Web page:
Since her foundation in A.D. 43 as a Roman military encampment, London has seen more than her share of plagues, riots, poverty, madness, and crime. Newgate Prison, Bedlam Hospital, and the gallows on Tyburn Hill, though all gone now, are nearly as well known as Buckingham Palace and St. Paul¿s Cathedral. London has been burned to the ground and blown to bits. Like her ancient sister city Troy, London rises over many layers of her own rubble.Such is the romanticized, gothic conception of that great city that children and artists have cherished for centuries (London Dungeon and Madame Toussaud¿s Chamber of Horrors are to England what Disneyland is to California). A. N. Wilson¿s London: A History (previously published in the UK as London: A Short History, which at less than 200 pages it most decidedly is), less a continuous chronology than a series of historical snapshots, takes a skeptical approach to the notion of psychic continuity common to popular historians who like to expound upon the ¿soul¿ of a country or city. To Wilson, a city is not a person; it cannot harbor neuroses or repressed memories, and its character can change with each wave of immigrants, or be obliterated by the wrecking balls of vandals with development contracts. The experience of the past at such tourist attractions as The Globe Theatre and Tower of London are now ¿as ersatz as Disney World¿ (a comparison Wilson makes twice in the space of twenty pages, lest we not get the point).It might seem odd, then, that Wilson has dedicated his book to Peter Ackroyd, whose London: The Biography is the very epitome of the poeticized, organic view of history, or that he begins his book with a description of the lost rivers of London, such as the Fleet and the Walbrook, which continue to ¿live¿ many feet underground, centuries after being paved over, occasionally making themselves known by flooding a basement or a subway tunnel. Wilson¿s point, I believe, is not that the past is irretrievable, or that we all should stop dreaming and live in the present, but rather that maintaining a sense of history requires proper stewardship of cultural artifacts, humble appreciation of the achievements of one¿s forbearers, and an active and forward-looking imagination. The past will not look after itself, nor can it survive simply by being encased in amber and put on display. Only where the past and present are blended together, influencing and nourishing each other, is it possible to experience ¿a personal encounter with Londoners of the past.¿Wilson describes the Elizabethan historian John Stow, author of Survey of London (1598), as ¿an intensely conservative and pessimistic observer of the London scene.¿ This could easily apply to Wilson himself. He is passionate about architecture, and censures the Victorians and Modernists largely on aesthetic grounds, for their ¿hatred of the past.¿ Other periods he skips over entirely. Although London became a great center of commerce and the center of Christianity in Britain during the 7th and 8th centuries, Wilson follows his Roman chapter with one on Norman London, presumably because under the Saxons, who built their dwellings out of wattle and daub instead of bricks and mortar, London was no longer a real city. Later on, Wilson writes of Charles I¿s aesthetic intelligence and of his patronage of the architect Inigo Jones, designer of the Banquet House at Whitehall. Then, without a word of warning, the next paragraph begins, ¿After a trial in Westminster Hall, the King was condemned to death, and the execution took place on January 30, 1649.¿ The causes of this drastic measure are never explained, and the Civil War and Cromwell¿s republic are hardly mentioned, except for an obligatory reference to the closing of the theatres; after ¿Tudor and Stuart,¿ the next chapter is ¿Restoration.¿Wilson follows in many footsteps when he notes the architectural anarchy of London, a city that has never been considered beautiful in the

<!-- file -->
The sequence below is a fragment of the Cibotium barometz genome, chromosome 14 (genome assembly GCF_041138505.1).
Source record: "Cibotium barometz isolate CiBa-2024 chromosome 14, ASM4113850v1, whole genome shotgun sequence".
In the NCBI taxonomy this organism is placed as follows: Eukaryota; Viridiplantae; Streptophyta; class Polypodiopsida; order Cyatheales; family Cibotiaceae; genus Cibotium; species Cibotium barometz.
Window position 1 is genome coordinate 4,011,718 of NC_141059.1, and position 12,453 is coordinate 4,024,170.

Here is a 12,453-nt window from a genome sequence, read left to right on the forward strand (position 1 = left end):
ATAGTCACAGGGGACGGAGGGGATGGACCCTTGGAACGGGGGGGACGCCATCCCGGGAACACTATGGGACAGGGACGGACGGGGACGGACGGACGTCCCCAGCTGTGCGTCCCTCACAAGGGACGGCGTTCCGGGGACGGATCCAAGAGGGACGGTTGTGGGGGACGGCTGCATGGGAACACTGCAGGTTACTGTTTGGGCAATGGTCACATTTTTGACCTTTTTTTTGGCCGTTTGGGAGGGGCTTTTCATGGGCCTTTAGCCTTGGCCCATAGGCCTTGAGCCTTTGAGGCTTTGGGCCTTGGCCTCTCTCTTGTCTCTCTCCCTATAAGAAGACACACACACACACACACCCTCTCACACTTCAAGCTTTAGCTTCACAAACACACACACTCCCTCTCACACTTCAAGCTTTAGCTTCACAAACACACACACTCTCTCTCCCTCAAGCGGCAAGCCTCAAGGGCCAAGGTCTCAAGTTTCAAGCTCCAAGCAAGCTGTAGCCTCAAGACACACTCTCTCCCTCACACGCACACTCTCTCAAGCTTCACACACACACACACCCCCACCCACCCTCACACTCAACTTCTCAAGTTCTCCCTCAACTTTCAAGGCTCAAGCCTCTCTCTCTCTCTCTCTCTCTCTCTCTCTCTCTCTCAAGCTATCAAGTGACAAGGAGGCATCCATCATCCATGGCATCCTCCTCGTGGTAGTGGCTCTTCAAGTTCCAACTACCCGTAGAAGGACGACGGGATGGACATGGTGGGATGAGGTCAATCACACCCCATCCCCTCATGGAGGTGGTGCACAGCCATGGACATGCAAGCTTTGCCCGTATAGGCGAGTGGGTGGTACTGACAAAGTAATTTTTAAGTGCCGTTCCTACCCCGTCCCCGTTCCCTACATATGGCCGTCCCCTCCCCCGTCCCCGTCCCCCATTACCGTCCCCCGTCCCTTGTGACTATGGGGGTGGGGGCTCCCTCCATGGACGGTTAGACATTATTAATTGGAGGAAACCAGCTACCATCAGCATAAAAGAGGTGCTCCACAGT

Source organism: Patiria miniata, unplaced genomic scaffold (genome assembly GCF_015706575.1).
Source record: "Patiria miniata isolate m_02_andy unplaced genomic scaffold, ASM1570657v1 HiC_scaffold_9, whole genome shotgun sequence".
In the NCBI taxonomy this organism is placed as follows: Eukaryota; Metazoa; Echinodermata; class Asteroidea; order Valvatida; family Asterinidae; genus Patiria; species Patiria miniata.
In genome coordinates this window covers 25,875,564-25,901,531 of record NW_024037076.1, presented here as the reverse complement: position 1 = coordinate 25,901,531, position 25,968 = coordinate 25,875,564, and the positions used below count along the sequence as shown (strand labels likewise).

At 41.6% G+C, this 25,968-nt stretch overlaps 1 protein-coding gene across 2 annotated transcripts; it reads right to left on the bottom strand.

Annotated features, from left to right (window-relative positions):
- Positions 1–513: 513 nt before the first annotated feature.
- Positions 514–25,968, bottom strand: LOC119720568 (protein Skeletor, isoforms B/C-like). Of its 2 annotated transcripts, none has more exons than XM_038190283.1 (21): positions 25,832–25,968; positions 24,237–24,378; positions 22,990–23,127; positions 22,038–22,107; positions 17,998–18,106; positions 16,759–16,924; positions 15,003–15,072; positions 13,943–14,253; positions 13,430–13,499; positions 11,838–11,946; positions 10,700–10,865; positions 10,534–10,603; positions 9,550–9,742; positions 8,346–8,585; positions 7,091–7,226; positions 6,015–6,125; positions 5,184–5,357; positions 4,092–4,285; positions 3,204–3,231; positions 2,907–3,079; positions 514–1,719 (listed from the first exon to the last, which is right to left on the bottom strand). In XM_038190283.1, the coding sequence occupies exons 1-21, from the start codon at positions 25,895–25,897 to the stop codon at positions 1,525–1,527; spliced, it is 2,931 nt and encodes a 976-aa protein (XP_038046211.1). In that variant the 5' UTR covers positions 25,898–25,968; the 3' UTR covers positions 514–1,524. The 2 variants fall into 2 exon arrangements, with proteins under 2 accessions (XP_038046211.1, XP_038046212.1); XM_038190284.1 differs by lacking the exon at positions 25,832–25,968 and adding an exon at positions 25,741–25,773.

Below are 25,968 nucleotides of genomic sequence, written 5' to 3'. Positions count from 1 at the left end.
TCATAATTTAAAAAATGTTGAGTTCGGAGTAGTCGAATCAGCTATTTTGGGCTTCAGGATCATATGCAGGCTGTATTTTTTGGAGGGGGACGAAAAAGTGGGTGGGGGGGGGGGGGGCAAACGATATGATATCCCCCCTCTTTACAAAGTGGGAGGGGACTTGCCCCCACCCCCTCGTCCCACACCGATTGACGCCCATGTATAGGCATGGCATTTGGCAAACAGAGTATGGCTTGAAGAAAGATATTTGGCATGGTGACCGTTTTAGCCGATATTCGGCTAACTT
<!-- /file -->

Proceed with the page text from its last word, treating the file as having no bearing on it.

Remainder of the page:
nsestak on LibraryThing More than 1 year ago
Great read prior to a visit to London.
Anonymous More than 1 year ago
Anonymous More than 1 year ago
LeongWaiHong More than 1 year ago
This is a slim book, about 150 pages. Wilson is a prolific writer. However, this is not an easy history of London to read. It presupposes a reader who is already familiar with London's history and landmarks.Wilson has compressed a lot of the characters such that a beginner to London's history will find the story difficult to follow.On the other hand a reader familar with London's history will enjoy the unexpected nuggets and the names dropping.